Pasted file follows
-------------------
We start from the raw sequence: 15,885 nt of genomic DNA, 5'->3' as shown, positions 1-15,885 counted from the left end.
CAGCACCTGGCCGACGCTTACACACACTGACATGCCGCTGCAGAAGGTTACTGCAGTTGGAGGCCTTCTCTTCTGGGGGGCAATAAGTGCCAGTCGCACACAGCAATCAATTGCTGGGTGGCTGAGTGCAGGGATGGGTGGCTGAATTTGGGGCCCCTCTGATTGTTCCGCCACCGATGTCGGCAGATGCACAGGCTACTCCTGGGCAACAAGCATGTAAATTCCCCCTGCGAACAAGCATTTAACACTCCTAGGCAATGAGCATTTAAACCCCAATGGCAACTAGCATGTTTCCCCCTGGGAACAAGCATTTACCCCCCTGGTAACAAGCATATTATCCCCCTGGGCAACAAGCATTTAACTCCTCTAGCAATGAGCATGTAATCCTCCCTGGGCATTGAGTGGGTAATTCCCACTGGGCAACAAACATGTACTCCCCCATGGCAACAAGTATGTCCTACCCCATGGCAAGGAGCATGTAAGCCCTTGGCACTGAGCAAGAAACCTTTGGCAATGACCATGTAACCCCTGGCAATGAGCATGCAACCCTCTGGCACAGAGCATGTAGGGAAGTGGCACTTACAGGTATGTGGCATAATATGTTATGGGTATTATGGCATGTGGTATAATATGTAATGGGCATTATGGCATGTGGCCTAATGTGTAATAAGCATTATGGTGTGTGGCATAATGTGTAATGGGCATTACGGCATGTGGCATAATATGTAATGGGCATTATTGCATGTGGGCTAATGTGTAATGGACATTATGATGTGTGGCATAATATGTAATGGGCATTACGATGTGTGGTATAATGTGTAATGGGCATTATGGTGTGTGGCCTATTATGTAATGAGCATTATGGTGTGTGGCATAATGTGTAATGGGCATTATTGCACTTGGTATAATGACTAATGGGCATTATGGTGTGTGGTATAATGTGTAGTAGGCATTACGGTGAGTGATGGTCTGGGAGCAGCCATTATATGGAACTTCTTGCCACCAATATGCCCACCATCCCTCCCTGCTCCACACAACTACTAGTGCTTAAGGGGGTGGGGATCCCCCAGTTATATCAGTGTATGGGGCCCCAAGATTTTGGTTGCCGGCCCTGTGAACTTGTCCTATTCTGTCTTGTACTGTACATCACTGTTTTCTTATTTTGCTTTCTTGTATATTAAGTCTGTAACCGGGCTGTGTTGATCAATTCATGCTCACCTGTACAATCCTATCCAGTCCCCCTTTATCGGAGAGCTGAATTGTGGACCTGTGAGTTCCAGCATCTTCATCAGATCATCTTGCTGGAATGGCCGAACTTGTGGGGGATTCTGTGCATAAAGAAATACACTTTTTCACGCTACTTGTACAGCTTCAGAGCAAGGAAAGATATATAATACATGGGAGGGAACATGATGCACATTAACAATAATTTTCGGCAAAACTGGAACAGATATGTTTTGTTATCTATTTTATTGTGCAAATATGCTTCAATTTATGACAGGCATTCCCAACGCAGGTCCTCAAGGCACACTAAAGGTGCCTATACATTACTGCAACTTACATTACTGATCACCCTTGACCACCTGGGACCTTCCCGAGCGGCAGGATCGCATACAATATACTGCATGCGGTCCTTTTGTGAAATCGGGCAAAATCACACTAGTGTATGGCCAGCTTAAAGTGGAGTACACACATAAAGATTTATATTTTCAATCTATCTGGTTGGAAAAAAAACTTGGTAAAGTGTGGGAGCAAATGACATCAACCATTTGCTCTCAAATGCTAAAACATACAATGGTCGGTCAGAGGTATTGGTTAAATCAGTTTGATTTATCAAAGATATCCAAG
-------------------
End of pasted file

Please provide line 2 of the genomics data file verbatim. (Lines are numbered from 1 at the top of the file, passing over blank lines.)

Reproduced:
CAGCACCTGGCCGACGCTTACACACACTGACATGCCGCTGCAGAAGGTTACTGCAGTTGGAGGCCTTCTCTTCTGGGGGGCAATAAGTGCCAGTCGCACACAGCAATCAATTGCTGGGTGGCTGAGTGCAGGGATGGGTGGCTGAATTTGGGGCCCCTCTGATTGTTCCGCCACCGATGTCGGCAGATGCACAGGCTACTCCTGGGCAACAAGCATGTAAATTCCCCCTGCGAACAAGCATTTAACACTCCTAGGCAATGAGCATTTAAACCCCAATGGCAACTAGCATGTTTCCCCCTGGGAACAAGCATTTACCCCCCTGGTAACAAGCATATTATCCCCCTGGGCAACAAGCATTTAACTCCTCTAGCAATGAGCATGTAATCCTCCCTGGGCATTGAGTGGGTAATTCCCACTGGGCAACAAACATGTACTCCCCCATGGCAACAAGTATGTCCTACCCCATGGCAAGGAGCATGTAAGCCCTTGGCACTGAGCAAGAAACCTTTGGCAATGACCATGTAACCCCTGGCAATGAGCATGCAACCCTCTGGCACAGAGCATGTAGGGAAGTGGCACTTACAGGTATGTGGCATAATATGTTATGGGTATTATGGCATGTGGTATAATATGTAATGGGCATTATGGCATGTGGCCTAATGTGTAATAAGCATTATGGTGTGTGGCATAATGTGTAATGGGCATTACGGCATGTGGCATAATATGTAATGGGCATTATTGCATGTGGGCTAATGTGTAATGGACATTATGATGTGTGGCATAATATGTAATGGGCATTACGATGTGTGGTATAATGTGTAATGGGCATTATGGTGTGTGGCCTATTATGTAATGAGCATTATGGTGTGTGGCATAATGTGTAATGGGCATTATTGCACTTGGTATAATGACTAATGGGCATTATGGTGTGTGGTATAATGTGTAGTAGGCATTACGGTGAGTGATGGTCTGGGAGCAGCCATTATATGGAACTTCTTGCCACCAATATGCCCACCATCCCTCCCTGCTCCACACAACTACTAGTGCTTAAGGGGGTGGGGATCCCCCAGTTATATCAGTGTATGGGGCCCCAAGATTTTGGTTGCCGGCCCTGTGAACTTGTCCTATTCTGTCTTGTACTGTACATCACTGTTTTCTTATTTTGCTTTCTTGTATATTAAGTCTGTAACCGGGCTGTGTTGATCAATTCATGCTCACCTGTACAATCCTATCCAGTCCCCCTTTATCGGAGAGCTGAATTGTGGACCTGTGAGTTCCAGCATCTTCATCAGATCATCTTGCTGGAATGGCCGAACTTGTGGGGGATTCTGTGCATAAAGAAATACACTTTTTCACGCTACTTGTACAGCTTCAGAGCAAGGAAAGATATATAATACATGGGAGGGAACATGATGCACATTAACAATAATTTTCGGCAAAACTGGAACAGATATGTTTTGTTATCTATTTTATTGTGCAAATATGCTTCAATTTATGACAGGCATTCCCAACGCAGGTCCTCAAGGCACACTAAAGGTGCCTATACATTACTGCAACTTACATTACTGATCACCCTTGACCACCTGGGACCTTCCCGAGCGGCAGGATCGCATACAATATACTGCATGCGGTCCTTTTGTGAAATCGGGCAAAATCACACTAGTGTATGGCCAGCTTAAAGTGGAGTACACACATAAAGATTTATATTTTCAATCTATCTGGTTGGAAAAAAAACTTGGTAAAGTGTGGGAGCAAATGACATCAACCATTTGCTCTCAAATGCTAAAACATACAATGGTCGGTCAGAGGTATTGGTTAAATCAGTTTGATTTATCAAAGATATCCAAG